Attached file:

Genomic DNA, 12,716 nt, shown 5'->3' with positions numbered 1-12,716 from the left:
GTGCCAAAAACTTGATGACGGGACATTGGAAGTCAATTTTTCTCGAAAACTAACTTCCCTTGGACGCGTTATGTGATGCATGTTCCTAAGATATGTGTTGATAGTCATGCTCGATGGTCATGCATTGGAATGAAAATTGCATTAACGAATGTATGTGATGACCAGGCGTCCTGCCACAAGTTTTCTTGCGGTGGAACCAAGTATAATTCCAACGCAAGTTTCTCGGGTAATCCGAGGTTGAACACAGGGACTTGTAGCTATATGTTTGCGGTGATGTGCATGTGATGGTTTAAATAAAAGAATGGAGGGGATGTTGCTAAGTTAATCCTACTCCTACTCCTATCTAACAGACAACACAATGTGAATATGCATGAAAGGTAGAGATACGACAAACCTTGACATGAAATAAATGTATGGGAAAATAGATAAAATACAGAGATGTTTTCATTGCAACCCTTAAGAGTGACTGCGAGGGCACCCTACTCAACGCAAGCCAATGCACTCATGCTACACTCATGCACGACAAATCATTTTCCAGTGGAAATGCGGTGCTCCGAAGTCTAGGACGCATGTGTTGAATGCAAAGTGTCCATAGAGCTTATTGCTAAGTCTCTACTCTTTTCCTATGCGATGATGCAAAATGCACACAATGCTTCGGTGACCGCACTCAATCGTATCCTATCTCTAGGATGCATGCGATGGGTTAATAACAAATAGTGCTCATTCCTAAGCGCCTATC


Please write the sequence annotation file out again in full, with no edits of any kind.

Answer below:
Genomic DNA, 12,716 nt, shown 5'->3' with positions numbered 1-12,716 from the left:
GTGCCAAAAACTTGATGACGGGACATTGGAAGTCAATTTTTCTCGAAAACTAACTTCCCTTGGACGCGTTATGTGATGCATGTTCCTAAGATATGTGTTGATAGTCATGCTCGATGGTCATGCATTGGAATGAAAATTGCATTAACGAATGTATGTGATGACCAGGCGTCCTGCCACAAGTTTTCTTGCGGTGGAACCAAGTATAATTCCAACGCAAGTTTCTCGGGTAATCCGAGGTTGAACACAGGGACTTGTAGCTATATGTTTGCGGTGATGTGCATGTGATGGTTTAAATAAAAGAATGGAGGGGATGTTGCTAAGTTAATCCTACTCCTACTCCTATCTAACAGACAACACAATGTGAATATGCATGAAAGGTAGAGATACGACAAACCTTGACATGAAATAAATGTATGGGAAAATAGATAAAATACAGAGATGTTTTCATTGCAACCCTTAAGAGTGACTGCGAGGGCACCCTACTCAACGCAAGCCAATGCACTCATGCTACACTCATGCACGACAAATCATTTTCCAGTGGAAATGCGGTGCTCCGAAGTCTAGGACGCATGTGTTGAATGCAAAGTGTCCATAGAGCTTATTGCTAAGTCTCTACTCTTTTCCTATGCGATGATGCAAAATGCACACAATGCTTCGGTGACCGCACTCAATCGTATCCTATCTCTAGGATGCATGCGATGGGTTAATAACAAATAGTGCTCATTCCTAAGCGCCTATC